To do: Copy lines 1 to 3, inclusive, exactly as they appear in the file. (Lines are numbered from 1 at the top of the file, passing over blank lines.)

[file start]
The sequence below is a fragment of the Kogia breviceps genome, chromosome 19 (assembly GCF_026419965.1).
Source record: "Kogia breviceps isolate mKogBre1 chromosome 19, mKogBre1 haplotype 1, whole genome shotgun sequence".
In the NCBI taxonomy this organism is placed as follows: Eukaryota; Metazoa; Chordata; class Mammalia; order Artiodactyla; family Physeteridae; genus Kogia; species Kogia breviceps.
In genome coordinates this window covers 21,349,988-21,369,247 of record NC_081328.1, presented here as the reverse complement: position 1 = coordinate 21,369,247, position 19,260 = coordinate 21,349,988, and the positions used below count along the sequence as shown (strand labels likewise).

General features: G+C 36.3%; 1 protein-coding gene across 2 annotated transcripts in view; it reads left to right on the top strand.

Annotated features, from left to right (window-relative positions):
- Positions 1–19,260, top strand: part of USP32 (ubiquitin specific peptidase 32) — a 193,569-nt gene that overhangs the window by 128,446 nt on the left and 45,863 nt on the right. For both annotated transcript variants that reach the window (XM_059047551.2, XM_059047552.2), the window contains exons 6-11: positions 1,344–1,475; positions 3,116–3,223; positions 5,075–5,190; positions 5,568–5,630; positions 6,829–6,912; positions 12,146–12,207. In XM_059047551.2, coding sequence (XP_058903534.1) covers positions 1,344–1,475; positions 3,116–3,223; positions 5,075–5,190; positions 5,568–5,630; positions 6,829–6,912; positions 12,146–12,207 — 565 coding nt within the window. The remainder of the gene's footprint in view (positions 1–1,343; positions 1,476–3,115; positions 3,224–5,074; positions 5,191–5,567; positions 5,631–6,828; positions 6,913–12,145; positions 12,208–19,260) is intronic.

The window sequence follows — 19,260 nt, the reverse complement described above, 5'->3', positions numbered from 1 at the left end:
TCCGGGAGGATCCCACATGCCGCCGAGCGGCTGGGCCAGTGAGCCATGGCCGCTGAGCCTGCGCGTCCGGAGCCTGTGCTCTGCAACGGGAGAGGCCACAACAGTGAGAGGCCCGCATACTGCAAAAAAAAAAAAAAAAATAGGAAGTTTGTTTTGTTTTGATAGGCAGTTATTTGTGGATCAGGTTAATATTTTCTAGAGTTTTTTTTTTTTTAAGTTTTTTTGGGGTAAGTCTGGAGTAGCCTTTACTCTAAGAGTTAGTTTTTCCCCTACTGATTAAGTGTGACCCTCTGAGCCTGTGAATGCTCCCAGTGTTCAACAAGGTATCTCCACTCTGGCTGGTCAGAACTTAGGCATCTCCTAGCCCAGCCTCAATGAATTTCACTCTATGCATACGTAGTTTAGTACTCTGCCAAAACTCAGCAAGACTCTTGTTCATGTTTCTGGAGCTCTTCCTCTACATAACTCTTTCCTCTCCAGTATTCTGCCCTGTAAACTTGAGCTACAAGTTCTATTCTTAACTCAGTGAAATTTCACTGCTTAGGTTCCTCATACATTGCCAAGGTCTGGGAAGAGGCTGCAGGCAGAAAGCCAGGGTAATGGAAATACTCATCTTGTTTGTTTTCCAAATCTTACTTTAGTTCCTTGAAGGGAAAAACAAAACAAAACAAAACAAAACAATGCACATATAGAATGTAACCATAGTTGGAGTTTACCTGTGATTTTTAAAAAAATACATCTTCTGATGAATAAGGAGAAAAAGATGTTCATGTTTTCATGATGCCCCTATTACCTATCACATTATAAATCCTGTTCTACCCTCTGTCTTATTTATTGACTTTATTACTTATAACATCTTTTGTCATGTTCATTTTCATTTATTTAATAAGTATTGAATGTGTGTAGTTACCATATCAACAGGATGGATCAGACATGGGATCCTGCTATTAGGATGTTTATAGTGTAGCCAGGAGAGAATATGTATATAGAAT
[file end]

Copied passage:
The sequence below is a fragment of the Kogia breviceps genome, chromosome 19 (assembly GCF_026419965.1).
Source record: "Kogia breviceps isolate mKogBre1 chromosome 19, mKogBre1 haplotype 1, whole genome shotgun sequence".
In the NCBI taxonomy this organism is placed as follows: Eukaryota; Metazoa; Chordata; class Mammalia; order Artiodactyla; family Physeteridae; genus Kogia; species Kogia breviceps.